First-time fiction writers are often told to “write what you know.” This well-meant advice assumes that inexperienced writers will have an easier time expressing themselves if the subject of a fictional creation is familiar. That is generally true, but some new writers may misinterpret the suggestion and conclude that they should write only about events they have personally experienced. Such a restriction is not beneficial to the creative process.
If you want to write speculative fiction (e.g., the science fiction, fantasy, and horror genres), the world you create will be imaginary, so how can you “write what you know”? In this case, the advice applies to internal, rather than external, elements of the story. The externals—setting, time, atmosphere, plot, and so on—can be highly imaginary. But the internals—primarily character and motivation—will be based on your own experiences.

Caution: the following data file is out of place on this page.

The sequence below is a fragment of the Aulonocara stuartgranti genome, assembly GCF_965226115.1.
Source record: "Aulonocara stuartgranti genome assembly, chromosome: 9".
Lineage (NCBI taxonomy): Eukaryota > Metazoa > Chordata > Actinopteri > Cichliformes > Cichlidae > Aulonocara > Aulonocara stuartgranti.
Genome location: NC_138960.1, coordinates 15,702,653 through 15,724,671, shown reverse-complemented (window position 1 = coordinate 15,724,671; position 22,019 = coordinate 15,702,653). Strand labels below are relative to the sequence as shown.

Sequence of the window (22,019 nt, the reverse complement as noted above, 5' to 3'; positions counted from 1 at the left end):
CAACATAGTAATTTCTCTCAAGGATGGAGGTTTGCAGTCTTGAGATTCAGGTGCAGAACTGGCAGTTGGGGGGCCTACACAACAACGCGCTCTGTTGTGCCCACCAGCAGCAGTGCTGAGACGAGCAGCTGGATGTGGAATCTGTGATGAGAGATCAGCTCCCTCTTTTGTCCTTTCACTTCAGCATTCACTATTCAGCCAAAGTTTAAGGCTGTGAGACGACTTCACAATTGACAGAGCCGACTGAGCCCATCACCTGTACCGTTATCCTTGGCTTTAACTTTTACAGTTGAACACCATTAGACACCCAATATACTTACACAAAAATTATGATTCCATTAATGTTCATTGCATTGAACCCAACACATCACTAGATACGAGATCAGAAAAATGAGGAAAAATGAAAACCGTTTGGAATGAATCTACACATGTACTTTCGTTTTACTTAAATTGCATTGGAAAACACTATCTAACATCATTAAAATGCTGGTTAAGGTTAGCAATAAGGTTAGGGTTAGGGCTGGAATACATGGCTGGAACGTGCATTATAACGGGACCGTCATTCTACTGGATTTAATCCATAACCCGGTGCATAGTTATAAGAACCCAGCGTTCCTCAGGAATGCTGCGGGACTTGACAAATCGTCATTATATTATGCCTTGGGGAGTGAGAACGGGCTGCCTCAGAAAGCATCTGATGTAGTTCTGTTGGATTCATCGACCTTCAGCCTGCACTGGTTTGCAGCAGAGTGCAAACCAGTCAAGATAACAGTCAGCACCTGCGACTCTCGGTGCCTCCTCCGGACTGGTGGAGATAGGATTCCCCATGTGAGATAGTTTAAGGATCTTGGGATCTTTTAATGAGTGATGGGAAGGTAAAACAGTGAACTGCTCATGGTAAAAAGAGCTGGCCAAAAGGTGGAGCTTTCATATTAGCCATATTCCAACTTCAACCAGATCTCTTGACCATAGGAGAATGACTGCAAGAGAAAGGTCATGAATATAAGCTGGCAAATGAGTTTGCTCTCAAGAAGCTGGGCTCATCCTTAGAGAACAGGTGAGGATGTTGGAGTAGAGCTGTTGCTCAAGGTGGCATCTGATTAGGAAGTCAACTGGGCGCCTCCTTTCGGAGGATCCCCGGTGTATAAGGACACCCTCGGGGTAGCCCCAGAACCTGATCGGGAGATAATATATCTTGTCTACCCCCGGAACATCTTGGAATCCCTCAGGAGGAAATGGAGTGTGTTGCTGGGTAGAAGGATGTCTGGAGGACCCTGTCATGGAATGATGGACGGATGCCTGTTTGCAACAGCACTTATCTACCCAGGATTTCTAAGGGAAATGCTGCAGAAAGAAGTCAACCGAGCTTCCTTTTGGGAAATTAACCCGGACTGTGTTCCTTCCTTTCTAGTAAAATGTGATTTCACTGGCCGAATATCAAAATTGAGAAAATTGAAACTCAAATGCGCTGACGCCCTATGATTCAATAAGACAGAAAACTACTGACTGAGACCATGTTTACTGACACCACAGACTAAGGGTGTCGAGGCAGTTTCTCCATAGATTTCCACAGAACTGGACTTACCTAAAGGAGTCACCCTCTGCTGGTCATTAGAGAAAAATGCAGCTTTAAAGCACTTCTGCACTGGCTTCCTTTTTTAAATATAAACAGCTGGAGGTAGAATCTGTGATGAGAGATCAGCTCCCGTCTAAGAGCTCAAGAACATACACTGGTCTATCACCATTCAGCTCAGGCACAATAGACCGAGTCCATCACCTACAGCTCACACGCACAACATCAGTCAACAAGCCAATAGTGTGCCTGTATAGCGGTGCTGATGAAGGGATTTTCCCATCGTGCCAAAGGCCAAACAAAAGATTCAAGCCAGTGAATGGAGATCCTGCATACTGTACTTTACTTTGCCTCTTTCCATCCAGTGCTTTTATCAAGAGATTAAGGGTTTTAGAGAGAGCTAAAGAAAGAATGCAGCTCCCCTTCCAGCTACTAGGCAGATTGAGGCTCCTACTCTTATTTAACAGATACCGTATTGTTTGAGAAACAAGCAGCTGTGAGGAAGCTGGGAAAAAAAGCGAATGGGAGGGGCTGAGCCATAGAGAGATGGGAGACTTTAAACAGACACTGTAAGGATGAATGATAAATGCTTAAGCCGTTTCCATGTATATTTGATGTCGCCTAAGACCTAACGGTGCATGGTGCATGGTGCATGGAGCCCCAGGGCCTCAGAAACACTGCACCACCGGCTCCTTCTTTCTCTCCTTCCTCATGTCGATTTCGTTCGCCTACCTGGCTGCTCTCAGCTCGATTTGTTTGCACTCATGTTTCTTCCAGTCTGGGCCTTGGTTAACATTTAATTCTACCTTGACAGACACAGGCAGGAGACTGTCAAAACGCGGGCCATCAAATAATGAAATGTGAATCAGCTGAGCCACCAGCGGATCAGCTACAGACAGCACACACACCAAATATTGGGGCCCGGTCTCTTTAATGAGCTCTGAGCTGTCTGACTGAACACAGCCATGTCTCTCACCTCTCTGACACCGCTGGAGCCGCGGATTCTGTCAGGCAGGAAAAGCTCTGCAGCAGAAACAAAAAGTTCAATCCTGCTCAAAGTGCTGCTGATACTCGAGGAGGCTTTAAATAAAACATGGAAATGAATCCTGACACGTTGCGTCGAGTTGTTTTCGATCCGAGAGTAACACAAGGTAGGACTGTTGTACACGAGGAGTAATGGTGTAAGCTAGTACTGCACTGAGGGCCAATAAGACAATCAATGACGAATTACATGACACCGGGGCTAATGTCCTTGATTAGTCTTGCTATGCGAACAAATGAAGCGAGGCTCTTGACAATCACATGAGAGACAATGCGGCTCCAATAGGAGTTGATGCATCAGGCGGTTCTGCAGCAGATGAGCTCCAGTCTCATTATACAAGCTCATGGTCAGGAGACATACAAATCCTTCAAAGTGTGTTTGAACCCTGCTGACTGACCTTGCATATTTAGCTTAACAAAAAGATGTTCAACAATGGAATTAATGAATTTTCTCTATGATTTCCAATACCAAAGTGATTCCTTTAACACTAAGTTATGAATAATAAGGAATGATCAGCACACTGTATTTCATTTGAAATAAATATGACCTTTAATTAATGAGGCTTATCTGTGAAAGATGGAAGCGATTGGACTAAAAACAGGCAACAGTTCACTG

For instance, if you are writing about the inhabitants of an alien civilization, you will probably consider in what ways they are like humans, and in what ways they are different. Since you are (presumably) human yourself, your interpretation will be based on what you know about human nature, including what you have observed in others. If you’re writing about a robot or computer that incorporates artificial intelligence, you will have to decide which, if any, human characteristics are evident in its technology, how these characteristics are manifested, and why they were (or were not) included by the technology’s designers. Your imagination is the driver of your story, but the directions your imagination takes grow from your own life experiences.
So yes, write what you know, but don’t take that advice too literally. If you want to write speculative fiction, do it. You will inevitably include parts of your own experience in the story.